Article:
Toby: This was always going to be one of those films that relied heavily on the sound to convey and carry the story. Because of that, I talked as much to the sound man during filming as I did to the DP. I think a lot of people neglect the sound when they are making a film and it is a big mistake. This way, the sound designer had the material to make it work rather than having to spend months creating artificial effects and samples in the studio. The sound has an authentic, natural feel. It was designed by a guy called Dan Weir and brilliantly mixed by James Hart.

Simon: I think the score is fantastic. It resonates in the mind long after you’ve seen the film.

Toby: It does. The score was written by Josh Hills. He wrote about ten pieces for it. In the end I asked him to take a fragment of one theme and expand it.

It is a very concise piece, ideal as a short in that you were not over spoilt for content.

Simon: We went down to the location in Camber and spent an afternoon on the beach walking and talking the story through.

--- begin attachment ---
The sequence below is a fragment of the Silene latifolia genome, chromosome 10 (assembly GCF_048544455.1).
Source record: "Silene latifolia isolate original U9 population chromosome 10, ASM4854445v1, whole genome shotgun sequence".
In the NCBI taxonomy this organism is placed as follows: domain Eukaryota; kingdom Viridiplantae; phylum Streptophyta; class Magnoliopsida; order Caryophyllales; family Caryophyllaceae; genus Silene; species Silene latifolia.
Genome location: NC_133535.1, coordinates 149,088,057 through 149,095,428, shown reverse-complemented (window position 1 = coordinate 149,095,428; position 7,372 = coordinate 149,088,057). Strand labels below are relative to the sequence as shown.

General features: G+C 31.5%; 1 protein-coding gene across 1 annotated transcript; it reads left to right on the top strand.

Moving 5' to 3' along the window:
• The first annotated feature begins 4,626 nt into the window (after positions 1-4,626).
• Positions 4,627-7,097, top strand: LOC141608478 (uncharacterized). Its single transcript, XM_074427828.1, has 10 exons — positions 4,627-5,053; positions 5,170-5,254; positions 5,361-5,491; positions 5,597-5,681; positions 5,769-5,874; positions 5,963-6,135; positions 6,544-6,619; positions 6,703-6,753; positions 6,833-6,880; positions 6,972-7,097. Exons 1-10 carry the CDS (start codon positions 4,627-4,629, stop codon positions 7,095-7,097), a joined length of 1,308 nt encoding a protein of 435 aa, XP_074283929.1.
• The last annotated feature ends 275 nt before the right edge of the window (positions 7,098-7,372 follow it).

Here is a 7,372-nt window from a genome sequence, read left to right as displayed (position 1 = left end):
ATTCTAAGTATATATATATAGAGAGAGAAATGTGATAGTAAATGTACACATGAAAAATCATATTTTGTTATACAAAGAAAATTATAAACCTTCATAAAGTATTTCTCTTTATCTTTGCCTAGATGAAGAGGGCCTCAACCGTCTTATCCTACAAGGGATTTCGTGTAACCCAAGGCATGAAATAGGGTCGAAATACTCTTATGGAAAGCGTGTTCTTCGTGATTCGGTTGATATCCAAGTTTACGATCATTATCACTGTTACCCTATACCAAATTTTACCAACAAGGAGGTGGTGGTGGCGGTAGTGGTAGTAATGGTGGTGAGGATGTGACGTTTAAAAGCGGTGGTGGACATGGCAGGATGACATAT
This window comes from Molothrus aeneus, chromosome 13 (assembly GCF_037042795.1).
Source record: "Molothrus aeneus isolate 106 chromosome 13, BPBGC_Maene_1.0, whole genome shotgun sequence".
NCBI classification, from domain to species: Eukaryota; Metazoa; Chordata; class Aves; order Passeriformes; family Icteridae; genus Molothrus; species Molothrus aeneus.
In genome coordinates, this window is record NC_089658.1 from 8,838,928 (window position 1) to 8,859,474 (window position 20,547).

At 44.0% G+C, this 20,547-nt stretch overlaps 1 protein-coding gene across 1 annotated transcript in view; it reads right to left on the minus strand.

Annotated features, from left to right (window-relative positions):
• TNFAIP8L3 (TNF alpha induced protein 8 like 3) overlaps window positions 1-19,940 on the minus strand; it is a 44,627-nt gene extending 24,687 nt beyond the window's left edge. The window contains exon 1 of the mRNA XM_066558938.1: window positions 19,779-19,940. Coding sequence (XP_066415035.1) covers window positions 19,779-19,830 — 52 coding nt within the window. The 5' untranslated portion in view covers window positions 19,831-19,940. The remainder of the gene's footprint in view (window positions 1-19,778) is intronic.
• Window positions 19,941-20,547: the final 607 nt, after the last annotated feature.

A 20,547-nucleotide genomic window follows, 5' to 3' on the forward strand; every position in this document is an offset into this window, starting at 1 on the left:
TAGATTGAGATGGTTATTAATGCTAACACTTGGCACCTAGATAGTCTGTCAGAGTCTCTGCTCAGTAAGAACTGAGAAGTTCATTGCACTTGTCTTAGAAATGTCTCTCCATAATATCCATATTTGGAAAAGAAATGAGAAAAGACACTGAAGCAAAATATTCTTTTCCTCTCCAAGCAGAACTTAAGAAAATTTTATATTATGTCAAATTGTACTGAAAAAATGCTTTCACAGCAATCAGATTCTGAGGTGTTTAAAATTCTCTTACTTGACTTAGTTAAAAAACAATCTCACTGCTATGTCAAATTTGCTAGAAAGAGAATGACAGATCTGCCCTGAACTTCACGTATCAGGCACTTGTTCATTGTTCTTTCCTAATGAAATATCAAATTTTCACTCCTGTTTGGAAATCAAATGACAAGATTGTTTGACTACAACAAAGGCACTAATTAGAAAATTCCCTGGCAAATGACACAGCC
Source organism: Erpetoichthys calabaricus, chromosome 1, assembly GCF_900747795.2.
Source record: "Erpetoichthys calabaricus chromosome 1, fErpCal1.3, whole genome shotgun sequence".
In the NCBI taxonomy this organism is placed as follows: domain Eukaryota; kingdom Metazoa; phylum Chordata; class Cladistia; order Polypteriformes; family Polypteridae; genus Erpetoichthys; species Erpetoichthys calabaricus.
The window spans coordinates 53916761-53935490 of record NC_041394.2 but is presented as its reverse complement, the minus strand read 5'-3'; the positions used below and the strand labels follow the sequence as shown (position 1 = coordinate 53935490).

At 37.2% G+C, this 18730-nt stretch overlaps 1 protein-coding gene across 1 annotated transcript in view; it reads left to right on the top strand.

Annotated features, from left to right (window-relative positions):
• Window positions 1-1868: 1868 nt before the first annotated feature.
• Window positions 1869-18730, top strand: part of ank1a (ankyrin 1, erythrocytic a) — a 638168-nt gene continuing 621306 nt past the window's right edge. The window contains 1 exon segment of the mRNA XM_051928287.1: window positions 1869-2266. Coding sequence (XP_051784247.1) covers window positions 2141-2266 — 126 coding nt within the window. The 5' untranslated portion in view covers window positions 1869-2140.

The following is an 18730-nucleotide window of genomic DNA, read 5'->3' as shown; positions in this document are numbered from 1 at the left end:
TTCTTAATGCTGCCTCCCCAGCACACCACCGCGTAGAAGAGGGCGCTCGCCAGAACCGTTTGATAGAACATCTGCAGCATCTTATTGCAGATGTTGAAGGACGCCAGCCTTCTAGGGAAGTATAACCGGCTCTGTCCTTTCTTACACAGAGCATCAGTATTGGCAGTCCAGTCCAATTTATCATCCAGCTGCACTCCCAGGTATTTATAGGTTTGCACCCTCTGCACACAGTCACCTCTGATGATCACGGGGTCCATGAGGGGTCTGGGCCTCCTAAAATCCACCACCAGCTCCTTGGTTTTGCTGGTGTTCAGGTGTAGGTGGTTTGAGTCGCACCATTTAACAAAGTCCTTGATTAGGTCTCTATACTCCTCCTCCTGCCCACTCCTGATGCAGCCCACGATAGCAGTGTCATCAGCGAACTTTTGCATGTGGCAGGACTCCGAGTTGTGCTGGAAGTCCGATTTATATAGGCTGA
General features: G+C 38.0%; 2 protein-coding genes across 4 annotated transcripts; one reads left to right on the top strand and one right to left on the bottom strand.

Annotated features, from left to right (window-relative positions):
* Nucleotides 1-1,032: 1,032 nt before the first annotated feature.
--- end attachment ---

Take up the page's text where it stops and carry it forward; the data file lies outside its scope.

Toby: It became apparent that we needed to keep it as simple as possible. What we came up with that day is pretty much what we shot.

How has the film fared so far?
Simon: It played at the Kodak Short Film Showcase at the beginning of April and was well received.

Toby: It was then picked up by the Short Film Bureau who are acting as the sales agent. It has been shown at the Genesis Cinema as part of a Peeping Tom’s event. It has also been selected by the South West Media Development Agency for their Short Circuit Cinema programme and it'll be doing the festival rounds in the UK.

Have you managed to get it regularly screened anywhere?
Toby: The Short Circuit Cinema programme means that it could play in 17 cinemas in the South West region in front of feature films.

What are your plans now and where do you see yourselves 5 years?
Toby: We’re working on our next short It Might be Sky. I’m looking to do it on 35mm with The Magic Mile team.

Simon: I’m ploughing through a third draft of my feature script. After that I’ll be finishing my novel which has been sitting around in a half-scribbled state since last Summer.

Toby: After It Might be Sky, I want to do one more short, then move into features.

Simon: Amen.


For more information on The Magic Mile or to contact the Faith Film Company email: mirrorball.moments@virgin.net